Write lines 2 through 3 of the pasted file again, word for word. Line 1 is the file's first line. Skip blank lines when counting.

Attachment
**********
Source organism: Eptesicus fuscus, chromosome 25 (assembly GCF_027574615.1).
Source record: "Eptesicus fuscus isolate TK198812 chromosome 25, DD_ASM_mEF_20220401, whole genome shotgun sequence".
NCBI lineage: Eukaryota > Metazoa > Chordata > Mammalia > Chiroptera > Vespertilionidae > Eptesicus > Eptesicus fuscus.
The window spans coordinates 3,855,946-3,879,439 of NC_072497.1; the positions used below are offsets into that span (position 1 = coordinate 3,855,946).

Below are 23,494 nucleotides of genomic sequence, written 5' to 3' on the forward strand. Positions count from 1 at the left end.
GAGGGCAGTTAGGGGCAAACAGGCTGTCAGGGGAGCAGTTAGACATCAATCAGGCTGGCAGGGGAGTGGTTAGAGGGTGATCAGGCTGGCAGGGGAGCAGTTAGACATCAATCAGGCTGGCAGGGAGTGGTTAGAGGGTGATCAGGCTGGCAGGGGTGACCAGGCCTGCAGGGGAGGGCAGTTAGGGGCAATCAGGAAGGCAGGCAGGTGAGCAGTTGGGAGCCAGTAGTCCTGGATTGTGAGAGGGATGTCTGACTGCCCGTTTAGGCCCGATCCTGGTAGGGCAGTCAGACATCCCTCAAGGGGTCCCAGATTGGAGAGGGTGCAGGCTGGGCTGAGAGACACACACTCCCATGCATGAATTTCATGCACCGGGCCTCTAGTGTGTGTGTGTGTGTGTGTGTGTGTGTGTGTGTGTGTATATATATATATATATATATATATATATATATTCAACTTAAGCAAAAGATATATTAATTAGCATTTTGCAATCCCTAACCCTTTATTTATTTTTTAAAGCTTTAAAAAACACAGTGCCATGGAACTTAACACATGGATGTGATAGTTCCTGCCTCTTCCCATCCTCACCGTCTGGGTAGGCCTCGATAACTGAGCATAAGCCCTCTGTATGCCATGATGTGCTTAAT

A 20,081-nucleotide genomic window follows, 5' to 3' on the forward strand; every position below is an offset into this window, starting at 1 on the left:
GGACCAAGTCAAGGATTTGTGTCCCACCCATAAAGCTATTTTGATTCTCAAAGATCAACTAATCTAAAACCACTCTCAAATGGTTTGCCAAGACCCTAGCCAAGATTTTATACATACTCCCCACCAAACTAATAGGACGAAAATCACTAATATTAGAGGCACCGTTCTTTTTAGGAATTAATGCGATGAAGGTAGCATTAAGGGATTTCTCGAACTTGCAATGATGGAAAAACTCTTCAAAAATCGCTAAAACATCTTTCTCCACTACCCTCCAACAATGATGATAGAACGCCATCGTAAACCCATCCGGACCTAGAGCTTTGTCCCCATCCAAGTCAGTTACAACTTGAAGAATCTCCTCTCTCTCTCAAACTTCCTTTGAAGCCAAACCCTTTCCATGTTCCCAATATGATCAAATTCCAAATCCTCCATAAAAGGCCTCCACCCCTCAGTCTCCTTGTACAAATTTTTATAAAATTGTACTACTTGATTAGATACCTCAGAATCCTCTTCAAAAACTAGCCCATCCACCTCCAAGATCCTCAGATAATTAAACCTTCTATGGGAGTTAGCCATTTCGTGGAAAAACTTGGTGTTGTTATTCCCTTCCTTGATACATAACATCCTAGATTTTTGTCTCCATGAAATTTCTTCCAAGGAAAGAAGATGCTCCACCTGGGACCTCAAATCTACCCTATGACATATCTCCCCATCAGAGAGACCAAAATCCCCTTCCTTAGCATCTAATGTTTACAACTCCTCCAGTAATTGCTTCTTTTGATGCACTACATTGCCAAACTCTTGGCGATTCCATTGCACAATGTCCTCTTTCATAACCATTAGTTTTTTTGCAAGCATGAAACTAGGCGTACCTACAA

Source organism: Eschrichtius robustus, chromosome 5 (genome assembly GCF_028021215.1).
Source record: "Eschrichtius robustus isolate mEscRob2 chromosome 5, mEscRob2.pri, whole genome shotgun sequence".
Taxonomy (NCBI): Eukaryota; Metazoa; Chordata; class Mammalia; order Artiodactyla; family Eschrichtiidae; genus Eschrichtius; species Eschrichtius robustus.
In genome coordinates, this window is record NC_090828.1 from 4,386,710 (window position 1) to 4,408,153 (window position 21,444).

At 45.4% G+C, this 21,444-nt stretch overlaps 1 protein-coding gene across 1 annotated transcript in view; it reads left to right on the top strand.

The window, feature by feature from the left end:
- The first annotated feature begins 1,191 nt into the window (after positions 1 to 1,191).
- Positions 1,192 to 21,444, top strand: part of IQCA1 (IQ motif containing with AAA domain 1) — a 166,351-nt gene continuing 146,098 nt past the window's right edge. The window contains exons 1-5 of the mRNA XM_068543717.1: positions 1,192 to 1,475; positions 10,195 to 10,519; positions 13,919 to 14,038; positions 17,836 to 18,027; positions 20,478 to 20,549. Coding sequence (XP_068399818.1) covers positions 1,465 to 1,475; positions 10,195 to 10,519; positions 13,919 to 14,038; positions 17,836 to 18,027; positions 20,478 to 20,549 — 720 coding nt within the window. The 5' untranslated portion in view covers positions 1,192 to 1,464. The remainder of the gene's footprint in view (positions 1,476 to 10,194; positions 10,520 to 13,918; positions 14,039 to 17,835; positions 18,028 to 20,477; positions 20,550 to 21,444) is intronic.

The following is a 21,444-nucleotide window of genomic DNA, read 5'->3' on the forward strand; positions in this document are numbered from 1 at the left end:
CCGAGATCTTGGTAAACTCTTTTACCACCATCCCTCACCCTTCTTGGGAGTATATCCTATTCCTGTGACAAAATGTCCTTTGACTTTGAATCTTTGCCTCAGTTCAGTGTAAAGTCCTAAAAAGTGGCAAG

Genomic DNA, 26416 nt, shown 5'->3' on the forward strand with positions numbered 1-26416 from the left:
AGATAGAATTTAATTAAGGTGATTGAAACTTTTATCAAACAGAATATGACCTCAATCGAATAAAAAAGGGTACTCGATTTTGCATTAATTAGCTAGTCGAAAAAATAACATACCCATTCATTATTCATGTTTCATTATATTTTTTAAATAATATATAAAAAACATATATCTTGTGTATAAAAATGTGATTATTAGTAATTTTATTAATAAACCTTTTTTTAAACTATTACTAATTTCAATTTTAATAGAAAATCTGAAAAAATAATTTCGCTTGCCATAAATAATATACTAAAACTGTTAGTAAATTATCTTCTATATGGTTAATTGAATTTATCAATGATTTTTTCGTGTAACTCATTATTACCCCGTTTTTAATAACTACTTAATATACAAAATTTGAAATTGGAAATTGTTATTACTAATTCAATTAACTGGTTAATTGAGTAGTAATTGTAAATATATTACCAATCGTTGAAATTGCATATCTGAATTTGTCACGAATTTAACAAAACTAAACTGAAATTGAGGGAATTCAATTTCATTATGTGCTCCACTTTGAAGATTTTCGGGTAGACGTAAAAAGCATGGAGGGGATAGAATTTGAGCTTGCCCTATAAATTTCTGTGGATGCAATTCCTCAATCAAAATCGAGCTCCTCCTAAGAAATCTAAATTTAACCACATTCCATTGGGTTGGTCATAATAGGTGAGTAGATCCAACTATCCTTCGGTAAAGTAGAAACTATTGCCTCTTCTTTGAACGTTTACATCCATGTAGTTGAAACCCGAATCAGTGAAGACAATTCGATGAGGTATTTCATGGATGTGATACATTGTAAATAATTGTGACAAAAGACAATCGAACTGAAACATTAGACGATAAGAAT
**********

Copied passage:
Source record: "Eptesicus fuscus isolate TK198812 chromosome 25, DD_ASM_mEF_20220401, whole genome shotgun sequence".
NCBI lineage: Eukaryota > Metazoa > Chordata > Mammalia > Chiroptera > Vespertilionidae > Eptesicus > Eptesicus fuscus.